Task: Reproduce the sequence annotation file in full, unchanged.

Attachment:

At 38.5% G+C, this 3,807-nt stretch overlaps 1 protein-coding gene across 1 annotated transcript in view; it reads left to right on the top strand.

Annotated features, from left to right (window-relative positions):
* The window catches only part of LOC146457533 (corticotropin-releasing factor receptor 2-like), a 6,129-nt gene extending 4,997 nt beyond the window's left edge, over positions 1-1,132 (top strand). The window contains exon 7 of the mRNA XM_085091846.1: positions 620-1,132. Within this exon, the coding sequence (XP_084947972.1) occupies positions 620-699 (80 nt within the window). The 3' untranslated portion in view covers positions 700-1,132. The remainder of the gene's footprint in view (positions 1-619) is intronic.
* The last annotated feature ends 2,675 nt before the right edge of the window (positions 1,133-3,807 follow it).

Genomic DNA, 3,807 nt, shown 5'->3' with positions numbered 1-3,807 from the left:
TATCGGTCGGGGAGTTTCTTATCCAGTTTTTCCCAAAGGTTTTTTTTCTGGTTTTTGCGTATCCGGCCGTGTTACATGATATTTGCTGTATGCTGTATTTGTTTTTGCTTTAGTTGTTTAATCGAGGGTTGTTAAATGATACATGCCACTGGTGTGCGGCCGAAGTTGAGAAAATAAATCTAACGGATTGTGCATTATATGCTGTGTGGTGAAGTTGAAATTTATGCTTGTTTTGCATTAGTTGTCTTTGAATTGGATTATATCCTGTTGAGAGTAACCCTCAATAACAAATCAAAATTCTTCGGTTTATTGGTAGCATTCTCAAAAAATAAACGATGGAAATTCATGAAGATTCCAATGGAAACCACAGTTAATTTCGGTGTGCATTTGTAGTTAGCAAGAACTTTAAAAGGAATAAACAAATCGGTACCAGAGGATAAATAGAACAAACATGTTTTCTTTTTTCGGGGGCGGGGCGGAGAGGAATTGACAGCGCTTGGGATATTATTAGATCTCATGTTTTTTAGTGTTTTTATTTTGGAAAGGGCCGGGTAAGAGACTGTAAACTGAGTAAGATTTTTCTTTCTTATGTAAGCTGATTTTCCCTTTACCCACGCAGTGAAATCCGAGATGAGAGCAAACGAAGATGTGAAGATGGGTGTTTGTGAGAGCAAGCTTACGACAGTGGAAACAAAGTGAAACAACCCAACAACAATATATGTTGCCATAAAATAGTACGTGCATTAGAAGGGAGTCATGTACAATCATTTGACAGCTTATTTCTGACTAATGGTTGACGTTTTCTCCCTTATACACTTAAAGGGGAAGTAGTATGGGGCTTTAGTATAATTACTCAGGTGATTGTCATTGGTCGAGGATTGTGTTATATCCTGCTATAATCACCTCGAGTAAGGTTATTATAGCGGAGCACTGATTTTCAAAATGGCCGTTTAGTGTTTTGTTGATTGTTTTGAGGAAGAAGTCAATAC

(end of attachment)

At 38.5% G+C, this 3,807-nt stretch overlaps 1 protein-coding gene across 1 annotated transcript in view; it reads left to right on the top strand.

Annotated features, from left to right (window-relative positions):
* The window catches only part of LOC146457533 (corticotropin-releasing factor receptor 2-like), a 6,129-nt gene extending 4,997 nt beyond the window's left edge, over positions 1-1,132 (top strand). The window contains exon 7 of the mRNA XM_085091846.1: positions 620-1,132. Within this exon, the coding sequence (XP_084947972.1) occupies positions 620-699 (80 nt within the window). The 3' untranslated portion in view covers positions 700-1,132. The remainder of the gene's footprint in view (positions 1-619) is intronic.
* The last annotated feature ends 2,675 nt before the right edge of the window (positions 1,133-3,807 follow it).

Genomic DNA, 3,807 nt, shown 5'->3' with positions numbered 1-3,807 from the left:
TATCGGTCGGGGAGTTTCTTATCCAGTTTTTCCCAAAGGTTTTTTTTCTGGTTTTTGCGTATCCGGCCGTGTTACATGATATTTGCTGTATGCTGTATTTGTTTTTGCTTTAGTTGTTTAATCGAGGGTTGTTAAATGATACATGCCACTGGTGTGCGGCCGAAGTTGAGAAAATAAATCTAACGGATTGTGCATTATATGCTGTGTGGTGAAGTTGAAATTTATGCTTGTTTTGCATTAGTTGTCTTTGAATTGGATTATATCCTGTTGAGAGTAACCCTCAATAACAAATCAAAATTCTTCGGTTTATTGGTAGCATTCTCAAAAAATAAACGATGGAAATTCATGAAGATTCCAATGGAAACCACAGTTAATTTCGGTGTGCATTTGTAGTTAGCAAGAACTTTAAAAGGAATAAACAAATCGGTACCAGAGGATAAATAGAACAAACATGTTTTCTTTTTTCGGGGGCGGGGCGGAGAGGAATTGACAGCGCTTGGGATATTATTAGATCTCATGTTTTTTAGTGTTTTTATTTTGGAAAGGGCCGGGTAAGAGACTGTAAACTGAGTAAGATTTTTCTTTCTTATGTAAGCTGATTTTCCCTTTACCCACGCAGTGAAATCCGAGATGAGAGCAAACGAAGATGTGAAGATGGGTGTTTGTGAGAGCAAGCTTACGACAGTGGAAACAAAGTGAAACAACCCAACAACAATATATGTTGCCATAAAATAGTACGTGCATTAGAAGGGAGTCATGTACAATCATTTGACAGCTTATTTCTGACTAATGGTTGACGTTTTCTCCCTTATACACTTAAAGGGGAAGTAGTATGGGGCTTTAGTATAATTACTCAGGTGATTGTCATTGGTCGAGGATTGTGTTATATCCTGCTATAATCACCTCGAGTAAGGTTATTATAGCGGAGCACTGATTTTCAAAATGGCCGTTTAGTGTTTTGTTGATTGTTTTGAGGAAGAAGTCAATAC